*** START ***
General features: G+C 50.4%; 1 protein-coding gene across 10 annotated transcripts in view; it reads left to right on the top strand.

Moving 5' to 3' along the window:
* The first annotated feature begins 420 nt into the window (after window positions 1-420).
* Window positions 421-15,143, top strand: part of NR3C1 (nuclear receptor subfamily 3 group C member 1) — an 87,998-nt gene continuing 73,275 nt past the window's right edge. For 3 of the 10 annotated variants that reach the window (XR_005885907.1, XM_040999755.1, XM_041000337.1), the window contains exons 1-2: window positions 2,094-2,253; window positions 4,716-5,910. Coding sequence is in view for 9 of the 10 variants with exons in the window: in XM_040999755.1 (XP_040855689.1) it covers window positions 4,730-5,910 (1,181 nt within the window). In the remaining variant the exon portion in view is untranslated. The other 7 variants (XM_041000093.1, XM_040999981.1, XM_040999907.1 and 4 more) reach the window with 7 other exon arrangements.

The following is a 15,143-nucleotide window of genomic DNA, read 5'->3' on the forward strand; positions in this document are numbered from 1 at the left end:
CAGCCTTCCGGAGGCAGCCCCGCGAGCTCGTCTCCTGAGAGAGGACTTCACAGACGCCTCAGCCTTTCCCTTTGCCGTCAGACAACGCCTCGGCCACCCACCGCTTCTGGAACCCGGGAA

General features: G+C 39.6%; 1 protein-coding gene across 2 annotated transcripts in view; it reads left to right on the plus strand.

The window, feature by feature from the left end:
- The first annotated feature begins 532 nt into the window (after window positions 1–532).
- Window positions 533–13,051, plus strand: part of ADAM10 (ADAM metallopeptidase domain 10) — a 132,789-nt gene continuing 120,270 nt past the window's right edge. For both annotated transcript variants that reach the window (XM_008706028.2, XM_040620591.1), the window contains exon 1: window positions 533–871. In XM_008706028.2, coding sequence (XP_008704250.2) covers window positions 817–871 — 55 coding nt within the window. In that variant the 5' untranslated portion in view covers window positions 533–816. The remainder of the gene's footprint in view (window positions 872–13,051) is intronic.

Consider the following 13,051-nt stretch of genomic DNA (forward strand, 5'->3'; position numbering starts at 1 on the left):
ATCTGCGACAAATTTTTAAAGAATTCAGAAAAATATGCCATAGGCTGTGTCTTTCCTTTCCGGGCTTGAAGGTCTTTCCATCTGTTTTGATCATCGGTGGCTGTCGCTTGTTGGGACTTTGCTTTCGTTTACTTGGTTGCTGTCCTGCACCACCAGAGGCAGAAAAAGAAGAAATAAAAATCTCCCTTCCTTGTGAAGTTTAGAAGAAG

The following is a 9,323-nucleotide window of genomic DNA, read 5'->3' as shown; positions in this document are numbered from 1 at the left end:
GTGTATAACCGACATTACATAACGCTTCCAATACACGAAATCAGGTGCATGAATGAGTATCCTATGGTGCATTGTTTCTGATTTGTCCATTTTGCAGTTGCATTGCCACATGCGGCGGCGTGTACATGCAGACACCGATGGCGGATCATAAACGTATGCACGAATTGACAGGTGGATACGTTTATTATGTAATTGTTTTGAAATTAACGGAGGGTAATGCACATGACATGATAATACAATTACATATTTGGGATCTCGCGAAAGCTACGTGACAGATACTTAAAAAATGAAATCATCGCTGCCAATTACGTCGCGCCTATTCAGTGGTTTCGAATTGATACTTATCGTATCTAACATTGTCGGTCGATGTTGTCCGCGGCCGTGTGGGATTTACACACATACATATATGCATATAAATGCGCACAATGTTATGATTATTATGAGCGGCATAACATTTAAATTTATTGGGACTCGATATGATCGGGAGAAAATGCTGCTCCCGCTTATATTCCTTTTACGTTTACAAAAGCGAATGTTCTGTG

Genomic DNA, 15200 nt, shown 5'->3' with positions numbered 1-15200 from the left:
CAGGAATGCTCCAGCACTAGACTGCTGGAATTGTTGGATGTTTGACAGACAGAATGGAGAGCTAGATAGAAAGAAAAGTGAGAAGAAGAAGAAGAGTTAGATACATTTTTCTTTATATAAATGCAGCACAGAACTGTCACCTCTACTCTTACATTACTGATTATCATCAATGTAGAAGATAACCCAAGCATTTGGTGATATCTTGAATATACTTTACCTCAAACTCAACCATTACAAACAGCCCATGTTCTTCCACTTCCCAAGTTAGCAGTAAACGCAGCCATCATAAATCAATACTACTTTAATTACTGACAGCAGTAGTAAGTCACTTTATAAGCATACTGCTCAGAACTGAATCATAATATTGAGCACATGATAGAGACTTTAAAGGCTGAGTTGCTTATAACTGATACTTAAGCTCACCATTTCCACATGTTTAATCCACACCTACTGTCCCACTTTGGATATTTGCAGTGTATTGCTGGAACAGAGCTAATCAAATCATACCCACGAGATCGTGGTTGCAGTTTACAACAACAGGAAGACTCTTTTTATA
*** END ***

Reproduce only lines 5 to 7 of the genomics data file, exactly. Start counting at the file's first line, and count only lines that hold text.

The following is a 15,143-nucleotide window of genomic DNA, read 5'->3' on the forward strand; positions in this document are numbered from 1 at the left end:
CAGCCTTCCGGAGGCAGCCCCGCGAGCTCGTCTCCTGAGAGAGGACTTCACAGACGCCTCAGCCTTTCCCTTTGCCGTCAGACAACGCCTCGGCCACCCACCGCTTCTGGAACCCGGGAA

General features: G+C 39.6%; 1 protein-coding gene across 2 annotated transcripts in view; it reads left to right on the plus strand.